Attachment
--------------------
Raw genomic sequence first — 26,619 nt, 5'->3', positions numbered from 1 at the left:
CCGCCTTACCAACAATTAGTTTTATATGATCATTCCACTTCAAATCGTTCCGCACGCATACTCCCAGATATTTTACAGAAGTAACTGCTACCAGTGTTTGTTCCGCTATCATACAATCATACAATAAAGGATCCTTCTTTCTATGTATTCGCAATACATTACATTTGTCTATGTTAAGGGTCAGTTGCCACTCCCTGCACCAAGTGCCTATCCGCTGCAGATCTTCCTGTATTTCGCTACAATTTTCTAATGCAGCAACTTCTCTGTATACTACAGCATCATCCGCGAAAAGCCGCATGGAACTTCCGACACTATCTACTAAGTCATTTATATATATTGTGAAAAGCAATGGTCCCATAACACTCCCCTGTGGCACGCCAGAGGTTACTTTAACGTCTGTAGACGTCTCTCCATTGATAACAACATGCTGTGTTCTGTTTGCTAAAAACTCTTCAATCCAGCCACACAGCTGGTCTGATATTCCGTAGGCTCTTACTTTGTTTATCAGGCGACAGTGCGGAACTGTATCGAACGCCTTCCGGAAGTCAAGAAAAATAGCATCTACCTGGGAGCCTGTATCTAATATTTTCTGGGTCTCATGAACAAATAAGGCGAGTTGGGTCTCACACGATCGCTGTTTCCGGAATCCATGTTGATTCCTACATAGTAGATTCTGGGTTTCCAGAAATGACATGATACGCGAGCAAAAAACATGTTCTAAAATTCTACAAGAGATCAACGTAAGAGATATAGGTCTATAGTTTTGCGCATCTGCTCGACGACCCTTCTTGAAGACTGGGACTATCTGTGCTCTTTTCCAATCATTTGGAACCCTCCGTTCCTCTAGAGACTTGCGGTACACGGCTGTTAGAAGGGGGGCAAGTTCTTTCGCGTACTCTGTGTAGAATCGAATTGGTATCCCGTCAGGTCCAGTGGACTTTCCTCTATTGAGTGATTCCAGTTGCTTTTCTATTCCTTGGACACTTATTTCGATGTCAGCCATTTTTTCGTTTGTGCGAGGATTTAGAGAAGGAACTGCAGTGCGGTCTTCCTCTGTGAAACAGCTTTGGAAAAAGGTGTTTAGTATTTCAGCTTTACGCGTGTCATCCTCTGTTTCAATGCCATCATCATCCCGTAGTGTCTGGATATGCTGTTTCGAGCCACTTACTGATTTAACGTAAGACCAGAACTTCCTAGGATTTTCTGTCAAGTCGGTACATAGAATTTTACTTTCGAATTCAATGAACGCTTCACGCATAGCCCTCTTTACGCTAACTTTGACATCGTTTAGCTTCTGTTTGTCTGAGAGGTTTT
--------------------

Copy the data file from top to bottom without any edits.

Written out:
Raw genomic sequence first — 26,619 nt, 5'->3', positions numbered from 1 at the left:
CCGCCTTACCAACAATTAGTTTTATATGATCATTCCACTTCAAATCGTTCCGCACGCATACTCCCAGATATTTTACAGAAGTAACTGCTACCAGTGTTTGTTCCGCTATCATACAATCATACAATAAAGGATCCTTCTTTCTATGTATTCGCAATACATTACATTTGTCTATGTTAAGGGTCAGTTGCCACTCCCTGCACCAAGTGCCTATCCGCTGCAGATCTTCCTGTATTTCGCTACAATTTTCTAATGCAGCAACTTCTCTGTATACTACAGCATCATCCGCGAAAAGCCGCATGGAACTTCCGACACTATCTACTAAGTCATTTATATATATTGTGAAAAGCAATGGTCCCATAACACTCCCCTGTGGCACGCCAGAGGTTACTTTAACGTCTGTAGACGTCTCTCCATTGATAACAACATGCTGTGTTCTGTTTGCTAAAAACTCTTCAATCCAGCCACACAGCTGGTCTGATATTCCGTAGGCTCTTACTTTGTTTATCAGGCGACAGTGCGGAACTGTATCGAACGCCTTCCGGAAGTCAAGAAAAATAGCATCTACCTGGGAGCCTGTATCTAATATTTTCTGGGTCTCATGAACAAATAAGGCGAGTTGGGTCTCACACGATCGCTGTTTCCGGAATCCATGTTGATTCCTACATAGTAGATTCTGGGTTTCCAGAAATGACATGATACGCGAGCAAAAAACATGTTCTAAAATTCTACAAGAGATCAACGTAAGAGATATAGGTCTATAGTTTTGCGCATCTGCTCGACGACCCTTCTTGAAGACTGGGACTATCTGTGCTCTTTTCCAATCATTTGGAACCCTCCGTTCCTCTAGAGACTTGCGGTACACGGCTGTTAGAAGGGGGGCAAGTTCTTTCGCGTACTCTGTGTAGAATCGAATTGGTATCCCGTCAGGTCCAGTGGACTTTCCTCTATTGAGTGATTCCAGTTGCTTTTCTATTCCTTGGACACTTATTTCGATGTCAGCCATTTTTTCGTTTGTGCGAGGATTTAGAGAAGGAACTGCAGTGCGGTCTTCCTCTGTGAAACAGCTTTGGAAAAAGGTGTTTAGTATTTCAGCTTTACGCGTGTCATCCTCTGTTTCAATGCCATCATCATCCCGTAGTGTCTGGATATGCTGTTTCGAGCCACTTACTGATTTAACGTAAGACCAGAACTTCCTAGGATTTTCTGTCAAGTCGGTACATAGAATTTTACTTTCGAATTCAATGAACGCTTCACGCATAGCCCTCTTTACGCTAACTTTGACATCGTTTAGCTTCTGTTTGTCTGAGAGGTTTT